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hydrogen sulfide (H2S)





hydrogen sulfide geometry hydrogen sulfide molecule
The geometry of the hydrogen sulfide molecule (left) and a graphic representation (right). Images from Wikipedia
A colorless, highly toxic, flammable gas, well-known for its odor of rotten eggs. It is produced naturally by the hydrolysis of sulfide minerals and the bacterial breakdown of sulfur-containing organic compounds (as in the case of bad eggs and also of flatulence). It is also found in crude oil.

Hydrogen sulfide burns in air with a pale blue flame, forming sulfur dioxide and water. It is soluble in water and the solution is slightly acidic. Hydrogen sulfide neutralizes alkalis to form salts known as sulfides. Double decomposition takes place if the gas is bubbled into solutions of salts of certain metals. Many sulfides are insoluble and have distinctive colors. As hydrogen sulfide is easily oxidized it acts as a reducing agent in a number of reactions.

Hydrogen sulfide (H2S) is the closest chemical analogue of water (H2O), since sulfur and oxygen occur in the same group of the periodic table.


density relative to water 1.54 (liquid)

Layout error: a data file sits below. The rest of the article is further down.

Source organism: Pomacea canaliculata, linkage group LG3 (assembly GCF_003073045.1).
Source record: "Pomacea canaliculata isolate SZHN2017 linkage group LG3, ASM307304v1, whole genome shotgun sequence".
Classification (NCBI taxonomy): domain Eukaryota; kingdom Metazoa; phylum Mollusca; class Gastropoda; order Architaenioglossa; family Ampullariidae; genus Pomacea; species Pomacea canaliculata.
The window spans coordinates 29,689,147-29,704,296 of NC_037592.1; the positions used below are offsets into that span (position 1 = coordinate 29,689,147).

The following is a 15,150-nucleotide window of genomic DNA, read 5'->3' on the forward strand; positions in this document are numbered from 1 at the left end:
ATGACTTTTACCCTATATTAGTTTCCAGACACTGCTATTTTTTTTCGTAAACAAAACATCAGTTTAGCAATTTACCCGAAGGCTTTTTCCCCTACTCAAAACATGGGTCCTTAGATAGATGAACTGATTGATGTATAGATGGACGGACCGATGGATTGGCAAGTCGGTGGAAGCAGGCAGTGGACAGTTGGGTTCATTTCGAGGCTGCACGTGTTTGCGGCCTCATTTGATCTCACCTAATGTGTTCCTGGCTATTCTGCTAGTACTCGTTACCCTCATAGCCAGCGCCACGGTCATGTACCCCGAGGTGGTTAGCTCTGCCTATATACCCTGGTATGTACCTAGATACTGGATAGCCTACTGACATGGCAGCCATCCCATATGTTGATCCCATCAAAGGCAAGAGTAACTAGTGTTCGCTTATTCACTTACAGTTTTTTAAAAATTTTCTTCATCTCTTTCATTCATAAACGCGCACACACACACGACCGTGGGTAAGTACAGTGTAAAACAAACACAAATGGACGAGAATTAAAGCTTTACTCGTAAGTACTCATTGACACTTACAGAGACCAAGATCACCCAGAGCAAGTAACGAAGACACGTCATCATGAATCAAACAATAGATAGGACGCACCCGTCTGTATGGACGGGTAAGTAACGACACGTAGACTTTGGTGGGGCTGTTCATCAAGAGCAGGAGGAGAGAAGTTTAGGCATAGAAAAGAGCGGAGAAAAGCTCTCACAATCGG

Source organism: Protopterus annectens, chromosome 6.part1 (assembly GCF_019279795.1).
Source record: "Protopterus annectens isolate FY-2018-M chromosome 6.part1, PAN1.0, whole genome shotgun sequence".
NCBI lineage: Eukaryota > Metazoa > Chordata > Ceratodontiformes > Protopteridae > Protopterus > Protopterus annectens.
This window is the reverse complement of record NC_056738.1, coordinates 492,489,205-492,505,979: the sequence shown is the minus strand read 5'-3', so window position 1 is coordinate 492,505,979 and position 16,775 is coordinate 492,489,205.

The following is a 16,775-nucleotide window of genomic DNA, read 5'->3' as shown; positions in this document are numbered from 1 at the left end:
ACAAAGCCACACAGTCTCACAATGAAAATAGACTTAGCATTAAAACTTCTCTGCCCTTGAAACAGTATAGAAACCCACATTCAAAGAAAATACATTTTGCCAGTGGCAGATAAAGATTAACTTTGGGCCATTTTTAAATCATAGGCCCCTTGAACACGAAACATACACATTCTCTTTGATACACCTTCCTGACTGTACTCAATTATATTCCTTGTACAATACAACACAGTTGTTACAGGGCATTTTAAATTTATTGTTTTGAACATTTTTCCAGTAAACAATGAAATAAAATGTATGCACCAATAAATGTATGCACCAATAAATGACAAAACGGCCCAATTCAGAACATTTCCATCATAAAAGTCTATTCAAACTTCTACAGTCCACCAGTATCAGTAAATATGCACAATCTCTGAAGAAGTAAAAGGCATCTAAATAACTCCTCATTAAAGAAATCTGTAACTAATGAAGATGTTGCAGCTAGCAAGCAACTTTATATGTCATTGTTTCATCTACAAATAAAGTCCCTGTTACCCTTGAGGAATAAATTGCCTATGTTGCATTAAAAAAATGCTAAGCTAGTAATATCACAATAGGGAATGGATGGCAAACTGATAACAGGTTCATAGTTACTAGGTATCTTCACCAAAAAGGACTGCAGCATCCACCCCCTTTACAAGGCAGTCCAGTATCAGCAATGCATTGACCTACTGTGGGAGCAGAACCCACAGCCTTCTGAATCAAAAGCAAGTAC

melting point -82.30 °C (190.85 K)
boiling point -60.28 °C (212.87 K)
molar mass 34.082 g/mol


Preparation

Hydrogen sulfide may be conveniently prepared in the laboratory by the action of of cold dilute hydrochloric acid on iron (II) chloride (FeS + 2HCl right arrow FeCl2 + H2S). As the gas is soluble in cold water it may be collected by upward displacement of air or over warm water. Traditionally, Kipp's apparatus was used in laboratories for preparing, storing, and supplying hydrogen sulfide in small amounts.


Hydrogen sulfide and extremophilic life

Hydrogen sulfide is the most prevalent chemical dissolved in the water issuing from undersea hydrothermal vents. It is produced when seawater reacts with sulfate in the volcanic rock below the ocean floor. The oxidation of hydrogen sulfide to sulfate furnishes vent bacteria with the energy needed to produce organic matter in the absence of light for photosynthesis. Hydrogen sulfide is also contained in the water that comes out of hot springs in places such as Yellowstone National Park. Again, in such places it is a source of energy for microbial extremophiles and also the source of the familiar sulfurous smell associated with geothermally active regions. It has been suggested that hydrothermally active locations on other worlds, such as Mars and Europa, might serve as incubators or sustainers of simple extraterrestrial life forms.


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   • INORGANIC CHEMISTRY